is a key requirement for all organisations during times of adversity, but what does it mean from a strategy perspective and what will enable the resilient organisation to thrive?
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We might think of resilience as the ability to go beyond simply responding and recovering from un-expected challenges, to growing and evolving in ways that create more value in the future. Rather than merely ‘bouncing back’ to where we were before, we should look for new ways to interconnect our activities and thrive. This means looking ahead, challenging our basic assumptions about what business we are really in and anticipating opportunities that no one has yet seen. This can be a daunting prospect in ‘normal’ times, but the context of the pandemic might provide the stimulus we need to seize the moment.
Looking ahead gives us the vantage point to assess the impact that matters today then focus on actions that accelerate us towards opportunities that will enable to thrive in the future. Identifying where has the pandemic has been most disruptive to our business can also help pinpoint areas for focused change initiatives. For example, if demand for a key product is falling, this might provide the opportunity to test radical new approaches to flexible product delivery using new ecosystems that can customize solutions to meet specific customer needs. Such targeted initiatives can deliver tangible impact quickly, at minimal cost, while helping us to learn faster.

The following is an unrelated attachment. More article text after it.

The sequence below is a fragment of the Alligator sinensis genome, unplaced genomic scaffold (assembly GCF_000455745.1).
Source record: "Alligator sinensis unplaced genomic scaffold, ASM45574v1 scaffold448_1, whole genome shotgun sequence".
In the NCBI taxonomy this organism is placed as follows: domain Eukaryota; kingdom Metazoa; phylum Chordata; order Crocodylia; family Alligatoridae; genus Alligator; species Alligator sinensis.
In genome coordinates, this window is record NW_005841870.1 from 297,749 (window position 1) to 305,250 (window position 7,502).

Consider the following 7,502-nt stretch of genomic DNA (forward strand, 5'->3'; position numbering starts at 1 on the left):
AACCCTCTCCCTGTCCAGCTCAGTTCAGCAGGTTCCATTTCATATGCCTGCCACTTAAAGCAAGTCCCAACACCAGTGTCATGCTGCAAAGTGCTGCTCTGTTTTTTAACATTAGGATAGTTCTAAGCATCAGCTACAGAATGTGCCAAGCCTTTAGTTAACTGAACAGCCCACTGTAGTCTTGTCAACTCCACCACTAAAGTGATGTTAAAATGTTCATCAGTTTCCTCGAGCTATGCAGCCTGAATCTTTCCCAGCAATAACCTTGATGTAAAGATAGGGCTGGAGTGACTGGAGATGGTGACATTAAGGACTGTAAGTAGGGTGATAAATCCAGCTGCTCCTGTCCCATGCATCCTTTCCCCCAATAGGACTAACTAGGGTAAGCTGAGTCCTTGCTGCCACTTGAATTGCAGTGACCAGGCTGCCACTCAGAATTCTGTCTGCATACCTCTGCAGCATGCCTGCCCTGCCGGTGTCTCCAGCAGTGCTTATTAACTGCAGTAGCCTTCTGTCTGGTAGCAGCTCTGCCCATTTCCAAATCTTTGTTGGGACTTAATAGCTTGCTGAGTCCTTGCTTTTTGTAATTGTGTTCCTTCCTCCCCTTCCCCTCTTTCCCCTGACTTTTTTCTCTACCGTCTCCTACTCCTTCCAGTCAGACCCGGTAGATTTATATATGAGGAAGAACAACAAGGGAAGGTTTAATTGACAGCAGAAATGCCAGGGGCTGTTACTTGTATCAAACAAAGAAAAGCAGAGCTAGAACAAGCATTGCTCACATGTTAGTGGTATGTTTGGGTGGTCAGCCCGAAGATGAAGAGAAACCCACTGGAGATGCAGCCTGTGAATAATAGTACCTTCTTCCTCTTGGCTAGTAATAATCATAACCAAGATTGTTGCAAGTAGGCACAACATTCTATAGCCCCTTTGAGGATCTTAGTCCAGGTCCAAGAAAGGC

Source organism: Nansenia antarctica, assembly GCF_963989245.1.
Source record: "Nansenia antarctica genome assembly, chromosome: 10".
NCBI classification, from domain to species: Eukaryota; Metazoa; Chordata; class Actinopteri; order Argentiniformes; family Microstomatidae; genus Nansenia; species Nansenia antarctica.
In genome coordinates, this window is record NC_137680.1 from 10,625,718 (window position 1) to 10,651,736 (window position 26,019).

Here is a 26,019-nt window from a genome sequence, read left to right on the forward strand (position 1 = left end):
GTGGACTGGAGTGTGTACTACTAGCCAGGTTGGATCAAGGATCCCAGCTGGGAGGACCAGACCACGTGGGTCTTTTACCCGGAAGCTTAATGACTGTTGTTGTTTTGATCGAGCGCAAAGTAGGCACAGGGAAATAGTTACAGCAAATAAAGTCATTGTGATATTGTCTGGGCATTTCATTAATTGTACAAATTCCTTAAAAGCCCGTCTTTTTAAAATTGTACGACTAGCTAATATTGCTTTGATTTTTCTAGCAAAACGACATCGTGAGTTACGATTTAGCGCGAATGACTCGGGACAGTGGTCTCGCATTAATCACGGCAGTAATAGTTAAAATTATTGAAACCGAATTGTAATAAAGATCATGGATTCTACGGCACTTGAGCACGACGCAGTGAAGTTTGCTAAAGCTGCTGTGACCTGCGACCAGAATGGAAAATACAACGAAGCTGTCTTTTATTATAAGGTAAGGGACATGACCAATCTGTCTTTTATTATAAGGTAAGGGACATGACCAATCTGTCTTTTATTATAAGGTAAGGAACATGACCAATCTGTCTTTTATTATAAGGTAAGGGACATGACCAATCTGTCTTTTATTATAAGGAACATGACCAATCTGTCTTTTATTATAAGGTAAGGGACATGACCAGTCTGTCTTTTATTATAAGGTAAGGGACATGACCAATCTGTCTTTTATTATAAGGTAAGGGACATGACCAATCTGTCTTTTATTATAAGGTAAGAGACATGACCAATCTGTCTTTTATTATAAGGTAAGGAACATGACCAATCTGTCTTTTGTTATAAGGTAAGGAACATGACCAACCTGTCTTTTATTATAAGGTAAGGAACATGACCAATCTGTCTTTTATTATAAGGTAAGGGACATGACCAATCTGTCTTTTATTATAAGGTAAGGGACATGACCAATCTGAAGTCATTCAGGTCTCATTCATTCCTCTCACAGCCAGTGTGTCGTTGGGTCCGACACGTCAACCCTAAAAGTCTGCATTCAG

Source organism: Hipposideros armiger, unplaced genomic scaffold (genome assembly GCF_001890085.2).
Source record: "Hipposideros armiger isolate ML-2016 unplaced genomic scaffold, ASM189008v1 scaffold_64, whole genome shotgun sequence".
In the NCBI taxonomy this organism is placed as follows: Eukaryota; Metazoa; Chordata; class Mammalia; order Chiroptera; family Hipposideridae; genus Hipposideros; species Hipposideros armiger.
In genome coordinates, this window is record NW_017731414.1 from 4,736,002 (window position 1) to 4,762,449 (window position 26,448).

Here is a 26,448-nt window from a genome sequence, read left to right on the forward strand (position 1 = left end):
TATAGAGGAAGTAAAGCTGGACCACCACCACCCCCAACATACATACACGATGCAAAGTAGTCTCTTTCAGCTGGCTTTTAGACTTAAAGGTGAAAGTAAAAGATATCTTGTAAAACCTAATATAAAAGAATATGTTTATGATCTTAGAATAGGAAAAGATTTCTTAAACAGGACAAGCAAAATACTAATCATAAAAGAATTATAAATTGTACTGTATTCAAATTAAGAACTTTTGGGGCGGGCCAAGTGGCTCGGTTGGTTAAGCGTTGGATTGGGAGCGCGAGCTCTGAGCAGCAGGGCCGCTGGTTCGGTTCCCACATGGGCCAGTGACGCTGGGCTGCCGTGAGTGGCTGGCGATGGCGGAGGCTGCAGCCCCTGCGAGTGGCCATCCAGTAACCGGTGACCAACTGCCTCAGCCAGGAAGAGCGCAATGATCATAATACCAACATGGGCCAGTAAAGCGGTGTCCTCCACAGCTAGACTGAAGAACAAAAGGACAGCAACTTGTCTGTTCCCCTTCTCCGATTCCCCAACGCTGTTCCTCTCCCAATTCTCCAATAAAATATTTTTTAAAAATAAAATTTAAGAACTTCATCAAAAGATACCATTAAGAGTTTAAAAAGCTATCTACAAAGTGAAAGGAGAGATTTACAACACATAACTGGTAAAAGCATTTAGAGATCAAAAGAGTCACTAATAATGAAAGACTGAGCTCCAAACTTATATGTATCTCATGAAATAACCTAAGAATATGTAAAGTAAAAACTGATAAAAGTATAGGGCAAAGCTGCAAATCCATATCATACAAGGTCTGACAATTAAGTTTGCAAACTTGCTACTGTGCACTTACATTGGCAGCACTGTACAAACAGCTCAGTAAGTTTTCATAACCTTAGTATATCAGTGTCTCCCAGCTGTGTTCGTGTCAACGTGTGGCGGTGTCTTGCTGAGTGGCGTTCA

The greatest danger in times of turbulence is not the turbulence itself, but to act with yesterday’s logic.
– Peter Drucker
Recent business history provides many instances of giants toppled by misunderstandings of uncertainty. To misquote Donald Rumsfelt, embracing uncertainty means knowing what you know, knowing what you don’t or can’t know, and knowing the difference In our experience, most executives and boards tend toward one of two types of response to uncertainty: